In the olden days there was a strange group of men and women who always dressed in black. The black clothing covered even their faces, and their feet cushioned in the softest of black felt. They walked in silence and lived at night. They had no friends, for they were universally feared and hated. Many people considered them magicians of the black arts, in league with all that was evil. These "black knights" of the old days, who did not believe in magic themselves but who could perform seemingly magical feats, were the professional assassins of feudal Japan. They were hnown as "ninja", or "ninjutsu people".

They devoted their childhood to training for mastery in their peculiar skills and thus were highly skilled in the martial arts. Raised utterly without morals, which they referred to as "imaginary restrictions", they were bereft of virtue.

Since they thrived on darkness, their training halls were painted completely black; varying lenghts of nails and spikes protruded from the walls. Upon these spikes and stone walls, they practiced jumping, climbing and wall-scaling techniques. They were masters of sword-handling, archery, horsemanship, jiu-jitsu, stick fighting, body balancing, and the art of throwing tiny poisoned darts and the small, sharp-cornered coins of that era. This last was a favorite weapon, for who would believe it possible to put out a man's eye and kill him at a distance of more than fifty feet by throwing a coin the size of a silver dollar? No weapon could ever be found - just an ordinary coin lying in the street.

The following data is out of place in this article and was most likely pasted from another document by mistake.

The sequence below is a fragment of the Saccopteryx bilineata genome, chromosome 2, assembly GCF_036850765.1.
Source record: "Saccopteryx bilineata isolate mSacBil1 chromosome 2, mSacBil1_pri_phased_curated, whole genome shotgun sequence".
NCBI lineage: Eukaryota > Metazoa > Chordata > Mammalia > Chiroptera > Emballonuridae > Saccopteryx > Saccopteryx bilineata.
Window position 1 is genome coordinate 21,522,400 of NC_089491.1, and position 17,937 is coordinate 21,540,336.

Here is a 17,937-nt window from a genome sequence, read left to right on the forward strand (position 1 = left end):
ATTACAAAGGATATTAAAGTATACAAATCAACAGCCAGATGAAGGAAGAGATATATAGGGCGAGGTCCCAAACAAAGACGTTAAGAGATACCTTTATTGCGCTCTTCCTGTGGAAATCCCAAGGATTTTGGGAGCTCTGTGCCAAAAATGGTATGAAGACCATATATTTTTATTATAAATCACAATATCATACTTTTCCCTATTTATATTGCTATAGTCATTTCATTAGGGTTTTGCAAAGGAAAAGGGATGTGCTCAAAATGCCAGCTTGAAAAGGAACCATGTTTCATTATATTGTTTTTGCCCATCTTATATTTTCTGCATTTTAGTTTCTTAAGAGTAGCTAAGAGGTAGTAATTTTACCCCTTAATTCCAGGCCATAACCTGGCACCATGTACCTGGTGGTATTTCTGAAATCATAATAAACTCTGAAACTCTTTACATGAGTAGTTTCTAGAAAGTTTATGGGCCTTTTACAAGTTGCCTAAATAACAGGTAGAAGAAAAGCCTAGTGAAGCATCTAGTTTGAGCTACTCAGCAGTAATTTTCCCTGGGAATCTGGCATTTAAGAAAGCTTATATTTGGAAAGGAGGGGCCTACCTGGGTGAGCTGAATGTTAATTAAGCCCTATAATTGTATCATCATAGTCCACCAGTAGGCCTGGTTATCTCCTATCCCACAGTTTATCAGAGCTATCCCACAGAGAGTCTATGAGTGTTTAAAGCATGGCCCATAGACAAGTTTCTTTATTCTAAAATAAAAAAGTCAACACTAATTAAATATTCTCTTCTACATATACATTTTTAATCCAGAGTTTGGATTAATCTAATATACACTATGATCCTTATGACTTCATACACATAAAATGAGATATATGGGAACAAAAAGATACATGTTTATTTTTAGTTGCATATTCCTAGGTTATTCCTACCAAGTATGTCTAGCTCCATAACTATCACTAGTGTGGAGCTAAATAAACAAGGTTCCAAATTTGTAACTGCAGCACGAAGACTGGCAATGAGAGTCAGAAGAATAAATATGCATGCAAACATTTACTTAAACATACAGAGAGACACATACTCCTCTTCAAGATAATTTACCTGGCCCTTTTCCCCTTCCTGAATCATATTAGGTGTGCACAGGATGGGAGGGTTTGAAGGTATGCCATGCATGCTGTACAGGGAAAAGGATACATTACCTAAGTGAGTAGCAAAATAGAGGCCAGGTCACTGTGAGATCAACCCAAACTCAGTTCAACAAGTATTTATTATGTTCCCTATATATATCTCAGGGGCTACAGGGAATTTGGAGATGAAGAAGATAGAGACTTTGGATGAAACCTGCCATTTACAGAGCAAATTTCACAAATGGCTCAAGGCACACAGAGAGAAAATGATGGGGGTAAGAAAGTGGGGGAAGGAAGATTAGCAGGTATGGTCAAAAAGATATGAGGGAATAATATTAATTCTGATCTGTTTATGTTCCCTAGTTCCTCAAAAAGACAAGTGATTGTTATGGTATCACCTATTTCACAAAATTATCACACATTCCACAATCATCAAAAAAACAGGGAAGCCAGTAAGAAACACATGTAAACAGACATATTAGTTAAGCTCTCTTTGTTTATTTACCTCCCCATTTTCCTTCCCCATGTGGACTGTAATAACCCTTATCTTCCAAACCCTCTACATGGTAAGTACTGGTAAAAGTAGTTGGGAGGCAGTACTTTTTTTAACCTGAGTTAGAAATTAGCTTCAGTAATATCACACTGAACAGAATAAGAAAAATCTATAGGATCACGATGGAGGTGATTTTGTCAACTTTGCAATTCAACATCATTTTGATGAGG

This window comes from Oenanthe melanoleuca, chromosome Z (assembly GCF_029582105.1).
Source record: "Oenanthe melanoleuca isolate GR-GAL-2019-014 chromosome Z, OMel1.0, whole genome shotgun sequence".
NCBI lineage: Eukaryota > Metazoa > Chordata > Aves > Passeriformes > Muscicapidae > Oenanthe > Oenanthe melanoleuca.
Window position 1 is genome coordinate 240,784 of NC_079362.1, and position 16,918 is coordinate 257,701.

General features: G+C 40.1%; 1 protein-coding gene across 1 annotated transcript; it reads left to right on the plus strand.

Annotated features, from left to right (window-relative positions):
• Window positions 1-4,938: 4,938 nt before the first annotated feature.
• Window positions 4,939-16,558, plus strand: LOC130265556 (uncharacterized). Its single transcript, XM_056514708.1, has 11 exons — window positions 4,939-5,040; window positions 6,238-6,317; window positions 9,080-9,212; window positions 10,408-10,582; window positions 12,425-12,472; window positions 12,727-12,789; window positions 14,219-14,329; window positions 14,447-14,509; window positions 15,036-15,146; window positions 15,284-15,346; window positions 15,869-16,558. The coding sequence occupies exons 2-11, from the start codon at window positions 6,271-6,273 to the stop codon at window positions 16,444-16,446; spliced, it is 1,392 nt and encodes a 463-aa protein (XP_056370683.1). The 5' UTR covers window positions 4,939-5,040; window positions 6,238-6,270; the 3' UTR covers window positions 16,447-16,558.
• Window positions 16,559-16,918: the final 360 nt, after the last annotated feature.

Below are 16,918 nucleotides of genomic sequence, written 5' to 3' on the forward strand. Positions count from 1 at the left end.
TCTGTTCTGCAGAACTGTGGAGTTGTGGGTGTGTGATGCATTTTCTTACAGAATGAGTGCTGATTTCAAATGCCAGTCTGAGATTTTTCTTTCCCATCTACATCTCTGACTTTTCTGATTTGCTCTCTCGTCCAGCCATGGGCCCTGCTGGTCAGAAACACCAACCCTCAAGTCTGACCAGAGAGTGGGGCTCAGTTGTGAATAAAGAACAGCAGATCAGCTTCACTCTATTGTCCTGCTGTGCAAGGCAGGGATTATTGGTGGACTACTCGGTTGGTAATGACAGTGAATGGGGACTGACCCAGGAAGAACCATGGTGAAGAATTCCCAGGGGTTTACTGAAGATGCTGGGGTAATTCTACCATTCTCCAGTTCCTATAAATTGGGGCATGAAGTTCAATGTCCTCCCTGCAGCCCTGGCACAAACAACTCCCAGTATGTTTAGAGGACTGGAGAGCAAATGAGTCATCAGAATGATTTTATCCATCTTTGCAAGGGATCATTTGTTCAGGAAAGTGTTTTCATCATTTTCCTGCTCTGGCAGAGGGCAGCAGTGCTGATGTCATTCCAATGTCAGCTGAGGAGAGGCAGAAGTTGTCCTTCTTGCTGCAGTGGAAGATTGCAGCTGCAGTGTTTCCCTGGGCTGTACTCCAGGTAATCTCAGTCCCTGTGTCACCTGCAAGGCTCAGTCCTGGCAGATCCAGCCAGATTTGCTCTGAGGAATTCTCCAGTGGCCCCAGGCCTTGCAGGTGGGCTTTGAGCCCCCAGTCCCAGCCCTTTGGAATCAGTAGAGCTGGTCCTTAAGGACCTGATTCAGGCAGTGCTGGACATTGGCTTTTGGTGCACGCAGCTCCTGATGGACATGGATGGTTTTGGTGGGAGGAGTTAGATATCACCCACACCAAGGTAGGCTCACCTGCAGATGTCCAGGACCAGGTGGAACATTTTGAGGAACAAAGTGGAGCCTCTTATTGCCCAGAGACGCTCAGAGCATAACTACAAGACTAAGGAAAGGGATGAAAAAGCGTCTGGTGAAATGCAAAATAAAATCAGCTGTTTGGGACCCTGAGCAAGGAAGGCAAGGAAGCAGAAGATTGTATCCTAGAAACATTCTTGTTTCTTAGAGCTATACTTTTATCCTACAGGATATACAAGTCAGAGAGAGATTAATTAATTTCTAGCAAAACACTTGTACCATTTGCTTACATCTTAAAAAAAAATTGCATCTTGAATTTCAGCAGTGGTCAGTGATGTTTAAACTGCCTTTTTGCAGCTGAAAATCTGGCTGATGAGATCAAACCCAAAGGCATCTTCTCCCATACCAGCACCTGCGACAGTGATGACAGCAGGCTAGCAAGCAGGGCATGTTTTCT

Fist of Fury (1972).

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Game of Death (1972). Ver aqui

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Elektra (2005)

Jennifer Garner

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Bruce Lee e James Garner (Marlowe, 1969).